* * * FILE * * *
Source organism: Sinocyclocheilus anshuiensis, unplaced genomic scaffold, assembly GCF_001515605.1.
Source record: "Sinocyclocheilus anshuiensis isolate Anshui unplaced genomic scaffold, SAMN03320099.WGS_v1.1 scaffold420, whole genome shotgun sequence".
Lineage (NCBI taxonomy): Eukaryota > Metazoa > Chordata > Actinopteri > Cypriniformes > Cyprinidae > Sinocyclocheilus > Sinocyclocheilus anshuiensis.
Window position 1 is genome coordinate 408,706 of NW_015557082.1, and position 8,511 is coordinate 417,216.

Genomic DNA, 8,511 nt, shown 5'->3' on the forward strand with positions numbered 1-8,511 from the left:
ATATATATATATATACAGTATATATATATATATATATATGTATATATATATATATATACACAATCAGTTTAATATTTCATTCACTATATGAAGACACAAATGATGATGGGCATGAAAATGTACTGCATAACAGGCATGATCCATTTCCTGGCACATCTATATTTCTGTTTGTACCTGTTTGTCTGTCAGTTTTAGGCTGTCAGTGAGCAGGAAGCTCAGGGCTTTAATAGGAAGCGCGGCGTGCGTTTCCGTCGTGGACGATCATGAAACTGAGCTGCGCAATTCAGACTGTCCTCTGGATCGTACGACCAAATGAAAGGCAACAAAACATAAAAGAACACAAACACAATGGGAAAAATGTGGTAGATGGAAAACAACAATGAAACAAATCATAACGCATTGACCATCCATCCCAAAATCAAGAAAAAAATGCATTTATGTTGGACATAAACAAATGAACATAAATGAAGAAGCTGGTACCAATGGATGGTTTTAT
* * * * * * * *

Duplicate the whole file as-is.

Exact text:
Source organism: Sinocyclocheilus anshuiensis, unplaced genomic scaffold, assembly GCF_001515605.1.
Source record: "Sinocyclocheilus anshuiensis isolate Anshui unplaced genomic scaffold, SAMN03320099.WGS_v1.1 scaffold420, whole genome shotgun sequence".
Lineage (NCBI taxonomy): Eukaryota > Metazoa > Chordata > Actinopteri > Cypriniformes > Cyprinidae > Sinocyclocheilus > Sinocyclocheilus anshuiensis.
Window position 1 is genome coordinate 408,706 of NW_015557082.1, and position 8,511 is coordinate 417,216.

Genomic DNA, 8,511 nt, shown 5'->3' on the forward strand with positions numbered 1-8,511 from the left:
ATATATATATATATACAGTATATATATATATATATATATGTATATATATATATATATACACAATCAGTTTAATATTTCATTCACTATATGAAGACACAAATGATGATGGGCATGAAAATGTACTGCATAACAGGCATGATCCATTTCCTGGCACATCTATATTTCTGTTTGTACCTGTTTGTCTGTCAGTTTTAGGCTGTCAGTGAGCAGGAAGCTCAGGGCTTTAATAGGAAGCGCGGCGTGCGTTTCCGTCGTGGACGATCATGAAACTGAGCTGCGCAATTCAGACTGTCCTCTGGATCGTACGACCAAATGAAAGGCAACAAAACATAAAAGAACACAAACACAATGGGAAAAATGTGGTAGATGGAAAACAACAATGAAACAAATCATAACGCATTGACCATCCATCCCAAAATCAAGAAAAAAATGCATTTATGTTGGACATAAACAAATGAACATAAATGAAGAAGCTGGTACCAATGGATGGTTTTAT